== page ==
Even though this TV only accepts 60Hz signals, it can interpolate lower frame rate content to increase the frame rate as high as 120Hz. Like most TVs, there are some artifacts with higher settings, and this introduces an effect known as the Soap Opera Effect, which may bother some people.
See our recommended settings here.
The relatively fast response time of this TV results in some noticeable stutter when watching 24p movies. This is especially noticeable with slow, panning shots.
This TV can remove judder from all sources, which is great. Movies played from 24p sources, like a Blu-ray player, are always judder-free. When watching movies played from a 60p/i source, like a cable box, Motionflow has to be set to 'Custom', with both sliders set to 'Min' and CineMotion set to 'Auto'.
The X850G has a native 120Hz panel, but doesn't support any advanced variable refresh rate technologies, like FreeSync.
The Sony X850G has outstanding low input lag in 'Game' mode, the best we've seen on any recent Sony TV. It can display chroma 4:4:4 properly from a computer, which is important for clear text, but it doesn't support 1440p inputs. Despite the 120Hz panel, it doesn't accept a 120Hz signal. Like most other Sony TVs, it supports HDR10 and Dolby Vision, but not HDR10+.
This TV has outstanding low input lag, better than any recent Sony TV we've tested, including the X950G.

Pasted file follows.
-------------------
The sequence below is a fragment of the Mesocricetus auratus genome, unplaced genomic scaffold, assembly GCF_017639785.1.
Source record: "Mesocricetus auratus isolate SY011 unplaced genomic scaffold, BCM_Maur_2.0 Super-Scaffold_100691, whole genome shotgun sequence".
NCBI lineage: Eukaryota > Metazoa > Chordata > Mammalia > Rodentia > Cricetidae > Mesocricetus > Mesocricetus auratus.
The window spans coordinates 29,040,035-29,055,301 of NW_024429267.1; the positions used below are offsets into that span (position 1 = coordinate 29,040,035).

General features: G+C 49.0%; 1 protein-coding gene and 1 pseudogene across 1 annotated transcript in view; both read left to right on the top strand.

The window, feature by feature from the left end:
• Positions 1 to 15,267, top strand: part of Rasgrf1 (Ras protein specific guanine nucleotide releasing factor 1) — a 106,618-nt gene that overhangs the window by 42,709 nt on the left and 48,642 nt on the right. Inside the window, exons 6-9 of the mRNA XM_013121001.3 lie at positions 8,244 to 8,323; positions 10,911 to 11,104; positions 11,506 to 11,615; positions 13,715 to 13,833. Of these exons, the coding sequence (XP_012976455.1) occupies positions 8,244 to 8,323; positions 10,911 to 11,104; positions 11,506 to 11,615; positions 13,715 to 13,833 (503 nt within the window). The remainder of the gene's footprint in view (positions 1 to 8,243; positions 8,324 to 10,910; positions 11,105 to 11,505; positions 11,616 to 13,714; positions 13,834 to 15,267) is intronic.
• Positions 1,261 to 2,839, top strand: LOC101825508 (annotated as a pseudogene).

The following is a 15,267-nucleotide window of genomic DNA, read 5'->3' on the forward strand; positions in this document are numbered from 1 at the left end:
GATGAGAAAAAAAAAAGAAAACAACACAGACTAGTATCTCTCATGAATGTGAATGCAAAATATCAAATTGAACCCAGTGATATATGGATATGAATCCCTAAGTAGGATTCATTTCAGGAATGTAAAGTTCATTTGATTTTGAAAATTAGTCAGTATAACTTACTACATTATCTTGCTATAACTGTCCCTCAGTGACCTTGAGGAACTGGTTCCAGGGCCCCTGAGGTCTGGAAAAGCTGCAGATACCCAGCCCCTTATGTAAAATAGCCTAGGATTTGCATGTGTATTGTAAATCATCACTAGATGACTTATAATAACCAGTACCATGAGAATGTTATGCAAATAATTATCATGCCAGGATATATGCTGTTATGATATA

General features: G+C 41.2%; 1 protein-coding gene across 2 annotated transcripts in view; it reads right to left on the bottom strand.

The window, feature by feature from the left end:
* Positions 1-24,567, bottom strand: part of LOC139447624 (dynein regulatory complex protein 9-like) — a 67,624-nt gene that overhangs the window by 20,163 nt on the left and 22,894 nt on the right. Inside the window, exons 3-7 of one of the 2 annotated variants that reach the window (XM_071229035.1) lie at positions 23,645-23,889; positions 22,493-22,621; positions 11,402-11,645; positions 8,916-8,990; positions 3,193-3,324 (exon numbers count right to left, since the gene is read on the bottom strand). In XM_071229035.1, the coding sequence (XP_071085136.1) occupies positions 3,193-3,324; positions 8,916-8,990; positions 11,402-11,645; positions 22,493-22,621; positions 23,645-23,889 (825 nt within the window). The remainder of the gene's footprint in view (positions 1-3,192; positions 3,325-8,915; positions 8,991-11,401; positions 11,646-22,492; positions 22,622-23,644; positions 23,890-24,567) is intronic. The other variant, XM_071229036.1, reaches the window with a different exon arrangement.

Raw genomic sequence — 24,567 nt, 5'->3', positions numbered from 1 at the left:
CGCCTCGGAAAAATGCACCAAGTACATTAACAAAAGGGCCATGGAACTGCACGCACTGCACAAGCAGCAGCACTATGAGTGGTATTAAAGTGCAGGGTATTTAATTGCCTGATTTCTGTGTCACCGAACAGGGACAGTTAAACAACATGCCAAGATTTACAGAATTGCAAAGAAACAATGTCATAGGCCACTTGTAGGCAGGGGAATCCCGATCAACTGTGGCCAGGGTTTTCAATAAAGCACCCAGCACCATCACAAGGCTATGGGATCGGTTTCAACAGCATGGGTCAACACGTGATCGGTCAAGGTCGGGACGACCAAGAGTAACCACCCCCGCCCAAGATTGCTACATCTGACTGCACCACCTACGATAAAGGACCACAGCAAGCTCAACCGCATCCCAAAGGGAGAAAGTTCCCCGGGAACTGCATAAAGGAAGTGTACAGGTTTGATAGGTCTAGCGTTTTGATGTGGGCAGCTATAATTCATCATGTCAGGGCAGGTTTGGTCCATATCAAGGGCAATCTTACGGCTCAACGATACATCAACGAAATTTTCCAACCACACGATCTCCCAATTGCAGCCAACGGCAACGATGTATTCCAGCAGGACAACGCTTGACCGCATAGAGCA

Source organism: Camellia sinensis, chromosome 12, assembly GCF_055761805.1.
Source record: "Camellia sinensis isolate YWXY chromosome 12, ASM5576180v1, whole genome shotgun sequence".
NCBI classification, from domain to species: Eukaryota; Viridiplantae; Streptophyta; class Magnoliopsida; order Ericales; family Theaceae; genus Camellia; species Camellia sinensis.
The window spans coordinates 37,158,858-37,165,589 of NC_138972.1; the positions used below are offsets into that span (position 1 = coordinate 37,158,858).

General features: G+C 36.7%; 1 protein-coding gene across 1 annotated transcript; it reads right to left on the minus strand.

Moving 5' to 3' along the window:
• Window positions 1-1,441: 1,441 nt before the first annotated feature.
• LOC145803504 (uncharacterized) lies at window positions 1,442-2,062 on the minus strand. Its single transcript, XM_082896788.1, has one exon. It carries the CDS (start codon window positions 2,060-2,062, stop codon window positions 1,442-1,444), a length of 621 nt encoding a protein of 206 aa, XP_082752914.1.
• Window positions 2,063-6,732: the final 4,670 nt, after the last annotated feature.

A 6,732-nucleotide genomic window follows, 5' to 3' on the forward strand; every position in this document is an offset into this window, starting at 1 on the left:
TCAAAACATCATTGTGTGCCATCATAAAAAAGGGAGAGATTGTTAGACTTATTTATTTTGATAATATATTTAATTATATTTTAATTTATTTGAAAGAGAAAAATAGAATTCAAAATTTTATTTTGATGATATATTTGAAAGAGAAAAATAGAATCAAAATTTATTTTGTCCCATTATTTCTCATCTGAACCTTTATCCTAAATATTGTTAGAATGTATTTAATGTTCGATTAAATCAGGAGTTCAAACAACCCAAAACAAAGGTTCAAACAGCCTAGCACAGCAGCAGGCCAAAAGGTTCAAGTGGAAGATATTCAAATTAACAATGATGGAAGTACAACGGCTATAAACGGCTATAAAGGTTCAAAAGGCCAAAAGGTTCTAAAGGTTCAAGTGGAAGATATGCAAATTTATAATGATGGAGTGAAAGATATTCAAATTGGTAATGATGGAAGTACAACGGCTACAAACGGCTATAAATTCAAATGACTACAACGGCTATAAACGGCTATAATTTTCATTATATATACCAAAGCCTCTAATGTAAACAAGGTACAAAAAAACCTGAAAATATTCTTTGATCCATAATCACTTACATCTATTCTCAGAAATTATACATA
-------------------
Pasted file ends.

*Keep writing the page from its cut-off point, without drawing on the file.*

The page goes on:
The X850G has a native 120Hz panel, but it can't display a 120Hz signal from 1080p or 1440p sources. It can display chroma 4:4:4 properly, which is important for clear text when connected to a PC, but only in the 'Game' or 'Graphics' picture mode. Like many other Sony TVs, when in the 'Graphics' mode, the TV switches to nearest-neighbor upscaling when sent a 1080p signal.
The X850G supports HDR10 and Dolby Vision but doesn't support HDR10+.
The Sony X850G supports eARC. If your receiver doesn't support eARC, unfortunately, like the X950G, it can only pass through Dolby Digital over ARC or Optical.
This TV has mediocre sound quality. It has a decent frequency response, but the low-frequency extension (LFE) is high, so the bass has no thump or rumble, and only a bit of punch. Dialog is clear, but it lacks a bit of airiness due to the dip around 10kHz. Like the Sony X950G, this TV has an additional pair of speakers at the top, which are supposed to help with sound positioning. Unfortunately, we don't currently test for this. For better sound, a dedicated speaker system or soundbar is recommended.
The Sony X850G has a decent frequency response. The low-frequency extension (LFE) is high, so there is no thump or rumble to its bass, and it has only a bit of punch. Above the LFE, the frequency response is more balanced, resulting in clear dialog, but it lacks a bit of airiness due to the dip around 10kHz. This TV can get pretty loud, but it does produce a bit of pumping at peak volume.